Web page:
Kaleido is about 180 cm tall and weighs about 85 kg, making it similar in size to a human adult. This is beneficial in the case of disaster relief and nursing care, for example. Buildings and equipment are constructed for use by human bodies, so simple actions like opening a door or pressing a button are more easily done by a humanoid with the same body size as a human. Kaleido’s ability to lift and suspend a 60 kg weight will also give it the strength it needs to save a person. In the future, Kaleido will even be able to work in the same work clothes as its human counterparts.

While the implementation of service robots for hospitality roles such as receptionists, food service and guidance is accelerating in society, the role given to Kaleido is to work 24 hours a day, 365 days a year, with equal or better accuracy than that of a person and it should not be focused on entertainment or communication. Like a car that can be used for 100,000 km with peace of mind, KHI will support maintenance and supply parts after operation, with a focus on maintainability. Kawasaki is the only company in Japan that has developed humanoid robots based on this philosophy.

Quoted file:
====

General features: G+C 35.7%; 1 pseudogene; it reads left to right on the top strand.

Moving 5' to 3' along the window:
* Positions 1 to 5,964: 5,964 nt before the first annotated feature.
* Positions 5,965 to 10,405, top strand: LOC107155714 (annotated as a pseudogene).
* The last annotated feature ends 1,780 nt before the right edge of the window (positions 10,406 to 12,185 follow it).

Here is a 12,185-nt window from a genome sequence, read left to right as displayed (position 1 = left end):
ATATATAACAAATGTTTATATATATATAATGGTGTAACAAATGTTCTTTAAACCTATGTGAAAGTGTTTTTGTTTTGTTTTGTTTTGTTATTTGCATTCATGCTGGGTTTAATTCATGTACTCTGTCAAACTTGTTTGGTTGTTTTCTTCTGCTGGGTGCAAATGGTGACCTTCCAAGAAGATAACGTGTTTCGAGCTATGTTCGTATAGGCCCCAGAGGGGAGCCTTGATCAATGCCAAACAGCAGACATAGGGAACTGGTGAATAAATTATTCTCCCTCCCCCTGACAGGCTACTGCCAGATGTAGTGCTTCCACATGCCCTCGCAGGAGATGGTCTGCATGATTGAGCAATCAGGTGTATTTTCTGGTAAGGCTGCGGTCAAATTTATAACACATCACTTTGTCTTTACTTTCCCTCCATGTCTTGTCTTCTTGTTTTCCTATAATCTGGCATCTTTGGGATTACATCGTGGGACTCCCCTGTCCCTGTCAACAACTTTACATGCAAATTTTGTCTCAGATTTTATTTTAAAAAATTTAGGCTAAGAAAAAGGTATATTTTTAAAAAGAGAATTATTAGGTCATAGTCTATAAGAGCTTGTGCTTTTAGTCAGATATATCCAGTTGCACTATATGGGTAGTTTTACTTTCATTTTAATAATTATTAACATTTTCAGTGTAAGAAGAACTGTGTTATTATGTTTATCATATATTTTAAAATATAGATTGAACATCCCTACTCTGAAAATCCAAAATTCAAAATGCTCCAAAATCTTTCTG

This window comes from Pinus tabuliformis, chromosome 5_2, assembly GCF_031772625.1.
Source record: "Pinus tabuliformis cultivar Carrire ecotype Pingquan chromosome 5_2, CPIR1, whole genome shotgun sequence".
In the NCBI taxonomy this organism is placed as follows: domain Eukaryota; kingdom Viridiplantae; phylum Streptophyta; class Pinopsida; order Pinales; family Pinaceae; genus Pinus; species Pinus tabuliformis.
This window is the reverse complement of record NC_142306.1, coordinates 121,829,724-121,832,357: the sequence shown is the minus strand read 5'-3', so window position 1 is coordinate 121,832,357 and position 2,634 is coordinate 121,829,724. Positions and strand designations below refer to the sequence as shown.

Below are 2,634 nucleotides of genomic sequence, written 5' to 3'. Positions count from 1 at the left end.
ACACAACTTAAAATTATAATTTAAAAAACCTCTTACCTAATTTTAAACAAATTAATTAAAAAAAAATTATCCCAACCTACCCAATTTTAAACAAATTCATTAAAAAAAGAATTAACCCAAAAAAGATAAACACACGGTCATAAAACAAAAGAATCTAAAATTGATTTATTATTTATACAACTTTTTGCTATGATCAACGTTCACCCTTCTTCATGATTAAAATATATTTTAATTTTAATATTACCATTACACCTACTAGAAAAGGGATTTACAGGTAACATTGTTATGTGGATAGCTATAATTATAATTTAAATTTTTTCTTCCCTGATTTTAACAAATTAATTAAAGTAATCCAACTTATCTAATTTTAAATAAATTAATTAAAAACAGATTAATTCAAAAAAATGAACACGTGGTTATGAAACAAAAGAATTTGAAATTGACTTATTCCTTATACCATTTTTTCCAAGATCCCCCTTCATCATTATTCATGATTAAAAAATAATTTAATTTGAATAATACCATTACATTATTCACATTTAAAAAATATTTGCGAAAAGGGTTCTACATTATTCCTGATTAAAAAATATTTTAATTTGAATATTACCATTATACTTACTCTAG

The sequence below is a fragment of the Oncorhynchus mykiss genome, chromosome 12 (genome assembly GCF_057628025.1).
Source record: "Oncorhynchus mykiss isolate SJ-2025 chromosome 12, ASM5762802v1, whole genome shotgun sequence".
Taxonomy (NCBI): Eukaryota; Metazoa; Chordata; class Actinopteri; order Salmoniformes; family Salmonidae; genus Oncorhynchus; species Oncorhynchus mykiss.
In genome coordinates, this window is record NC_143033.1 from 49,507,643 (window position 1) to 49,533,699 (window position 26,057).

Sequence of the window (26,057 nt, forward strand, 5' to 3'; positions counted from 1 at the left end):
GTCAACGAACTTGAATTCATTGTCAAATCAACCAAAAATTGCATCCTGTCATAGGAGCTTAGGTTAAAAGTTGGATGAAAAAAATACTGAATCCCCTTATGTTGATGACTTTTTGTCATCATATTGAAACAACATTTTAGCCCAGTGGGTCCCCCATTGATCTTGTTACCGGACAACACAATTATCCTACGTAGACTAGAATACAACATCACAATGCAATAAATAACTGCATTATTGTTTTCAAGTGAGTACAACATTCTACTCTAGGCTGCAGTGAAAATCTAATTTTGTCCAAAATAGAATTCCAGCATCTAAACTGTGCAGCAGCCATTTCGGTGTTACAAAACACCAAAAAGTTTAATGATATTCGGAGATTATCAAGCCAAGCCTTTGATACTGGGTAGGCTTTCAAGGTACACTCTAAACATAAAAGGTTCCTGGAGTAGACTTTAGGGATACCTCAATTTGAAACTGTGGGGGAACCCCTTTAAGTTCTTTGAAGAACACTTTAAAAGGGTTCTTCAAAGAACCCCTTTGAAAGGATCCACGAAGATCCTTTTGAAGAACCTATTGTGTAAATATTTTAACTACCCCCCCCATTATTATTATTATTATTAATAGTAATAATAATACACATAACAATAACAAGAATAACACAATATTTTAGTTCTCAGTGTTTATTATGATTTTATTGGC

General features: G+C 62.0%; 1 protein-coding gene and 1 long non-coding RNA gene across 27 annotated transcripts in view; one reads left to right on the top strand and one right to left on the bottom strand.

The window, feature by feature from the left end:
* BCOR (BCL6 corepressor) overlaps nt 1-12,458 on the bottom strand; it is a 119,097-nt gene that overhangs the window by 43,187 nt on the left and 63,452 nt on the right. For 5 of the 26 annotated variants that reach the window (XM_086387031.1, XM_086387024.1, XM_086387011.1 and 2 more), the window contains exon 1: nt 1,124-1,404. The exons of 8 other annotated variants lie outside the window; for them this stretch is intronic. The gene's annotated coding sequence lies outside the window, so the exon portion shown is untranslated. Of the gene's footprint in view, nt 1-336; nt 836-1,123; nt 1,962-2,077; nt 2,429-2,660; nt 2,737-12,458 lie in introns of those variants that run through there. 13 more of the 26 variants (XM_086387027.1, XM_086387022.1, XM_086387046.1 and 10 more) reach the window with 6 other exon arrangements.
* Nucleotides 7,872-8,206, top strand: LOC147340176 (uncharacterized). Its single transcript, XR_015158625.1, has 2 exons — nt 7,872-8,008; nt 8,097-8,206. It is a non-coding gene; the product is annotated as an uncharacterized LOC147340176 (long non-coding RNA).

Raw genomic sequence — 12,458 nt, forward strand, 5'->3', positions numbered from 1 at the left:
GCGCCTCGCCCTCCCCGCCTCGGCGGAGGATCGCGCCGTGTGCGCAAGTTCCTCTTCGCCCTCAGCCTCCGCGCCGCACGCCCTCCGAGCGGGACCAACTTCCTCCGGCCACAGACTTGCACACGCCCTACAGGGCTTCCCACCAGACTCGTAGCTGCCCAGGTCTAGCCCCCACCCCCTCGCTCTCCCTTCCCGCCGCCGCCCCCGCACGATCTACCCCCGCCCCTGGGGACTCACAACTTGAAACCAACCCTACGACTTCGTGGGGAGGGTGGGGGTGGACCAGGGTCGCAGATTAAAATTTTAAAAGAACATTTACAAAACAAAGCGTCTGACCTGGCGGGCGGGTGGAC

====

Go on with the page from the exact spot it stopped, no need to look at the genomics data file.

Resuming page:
Kawasaki’s Core Competence in Robot Manufacturing

Kamon’s words, “our job is to produce robot bodies” have a heavy industry perspective. “Kaleido will never go out on its own. I think we’re going to bring a lot of wisdom together into the world,” says Kamon. His team trains the hardware aspects of Kaleido’s robot body every day. In the future, they are hoping AI makers will want to use their technology with Kaleido, which will only enhance the human-humanoid relationship.